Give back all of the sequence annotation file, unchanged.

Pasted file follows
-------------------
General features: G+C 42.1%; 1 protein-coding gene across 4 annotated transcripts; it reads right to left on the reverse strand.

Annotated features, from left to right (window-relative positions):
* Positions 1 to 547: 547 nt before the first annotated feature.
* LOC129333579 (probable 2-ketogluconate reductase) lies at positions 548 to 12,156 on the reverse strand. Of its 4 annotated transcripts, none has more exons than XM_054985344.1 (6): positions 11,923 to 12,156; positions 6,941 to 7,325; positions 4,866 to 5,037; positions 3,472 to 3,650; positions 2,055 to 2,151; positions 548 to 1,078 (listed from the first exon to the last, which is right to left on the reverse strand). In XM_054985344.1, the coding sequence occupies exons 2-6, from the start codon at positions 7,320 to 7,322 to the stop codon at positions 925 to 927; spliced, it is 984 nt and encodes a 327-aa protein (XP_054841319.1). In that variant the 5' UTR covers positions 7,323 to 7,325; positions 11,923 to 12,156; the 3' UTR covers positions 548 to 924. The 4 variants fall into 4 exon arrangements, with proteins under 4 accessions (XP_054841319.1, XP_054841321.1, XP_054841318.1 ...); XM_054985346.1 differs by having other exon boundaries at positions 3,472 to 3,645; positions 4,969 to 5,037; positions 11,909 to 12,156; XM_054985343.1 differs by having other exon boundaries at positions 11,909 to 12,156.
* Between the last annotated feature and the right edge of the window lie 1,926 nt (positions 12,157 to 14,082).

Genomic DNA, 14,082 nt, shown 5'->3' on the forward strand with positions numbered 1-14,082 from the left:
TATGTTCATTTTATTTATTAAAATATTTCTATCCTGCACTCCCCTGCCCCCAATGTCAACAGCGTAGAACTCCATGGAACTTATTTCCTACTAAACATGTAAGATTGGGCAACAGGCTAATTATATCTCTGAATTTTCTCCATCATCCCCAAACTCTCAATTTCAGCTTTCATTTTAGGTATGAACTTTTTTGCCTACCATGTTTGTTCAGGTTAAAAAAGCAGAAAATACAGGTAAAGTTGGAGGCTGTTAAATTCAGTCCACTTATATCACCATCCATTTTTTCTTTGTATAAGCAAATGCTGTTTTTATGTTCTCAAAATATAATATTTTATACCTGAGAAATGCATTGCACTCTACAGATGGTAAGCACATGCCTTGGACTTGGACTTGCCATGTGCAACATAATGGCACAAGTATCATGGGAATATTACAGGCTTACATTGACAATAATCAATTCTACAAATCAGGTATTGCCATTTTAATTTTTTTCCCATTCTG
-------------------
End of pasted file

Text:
General features: G+C 42.1%; 1 protein-coding gene across 4 annotated transcripts; it reads right to left on the reverse strand.

Annotated features, from left to right (window-relative positions):
* Positions 1 to 547: 547 nt before the first annotated feature.
* LOC129333579 (probable 2-ketogluconate reductase) lies at positions 548 to 12,156 on the reverse strand. Of its 4 annotated transcripts, none has more exons than XM_054985344.1 (6): positions 11,923 to 12,156; positions 6,941 to 7,325; positions 4,866 to 5,037; positions 3,472 to 3,650; positions 2,055 to 2,151; positions 548 to 1,078 (listed from the first exon to the last, which is right to left on the reverse strand). In XM_054985344.1, the coding sequence occupies exons 2-6, from the start codon at positions 7,320 to 7,322 to the stop codon at positions 925 to 927; spliced, it is 984 nt and encodes a 327-aa protein (XP_054841319.1). In that variant the 5' UTR covers positions 7,323 to 7,325; positions 11,923 to 12,156; the 3' UTR covers positions 548 to 924. The 4 variants fall into 4 exon arrangements, with proteins under 4 accessions (XP_054841319.1, XP_054841321.1, XP_054841318.1 ...); XM_054985346.1 differs by having other exon boundaries at positions 3,472 to 3,645; positions 4,969 to 5,037; positions 11,909 to 12,156; XM_054985343.1 differs by having other exon boundaries at positions 11,909 to 12,156.
* Between the last annotated feature and the right edge of the window lie 1,926 nt (positions 12,157 to 14,082).

Genomic DNA, 14,082 nt, shown 5'->3' on the forward strand with positions numbered 1-14,082 from the left:
TATGTTCATTTTATTTATTAAAATATTTCTATCCTGCACTCCCCTGCCCCCAATGTCAACAGCGTAGAACTCCATGGAACTTATTTCCTACTAAACATGTAAGATTGGGCAACAGGCTAATTATATCTCTGAATTTTCTCCATCATCCCCAAACTCTCAATTTCAGCTTTCATTTTAGGTATGAACTTTTTTGCCTACCATGTTTGTTCAGGTTAAAAAAGCAGAAAATACAGGTAAAGTTGGAGGCTGTTAAATTCAGTCCACTTATATCACCATCCATTTTTTCTTTGTATAAGCAAATGCTGTTTTTATGTTCTCAAAATATAATATTTTATACCTGAGAAATGCATTGCACTCTACAGATGGTAAGCACATGCCTTGGACTTGGACTTGCCATGTGCAACATAATGGCACAAGTATCATGGGAATATTACAGGCTTACATTGACAATAATCAATTCTACAAATCAGGTATTGCCATTTTAATTTTTTTCCCATTCTG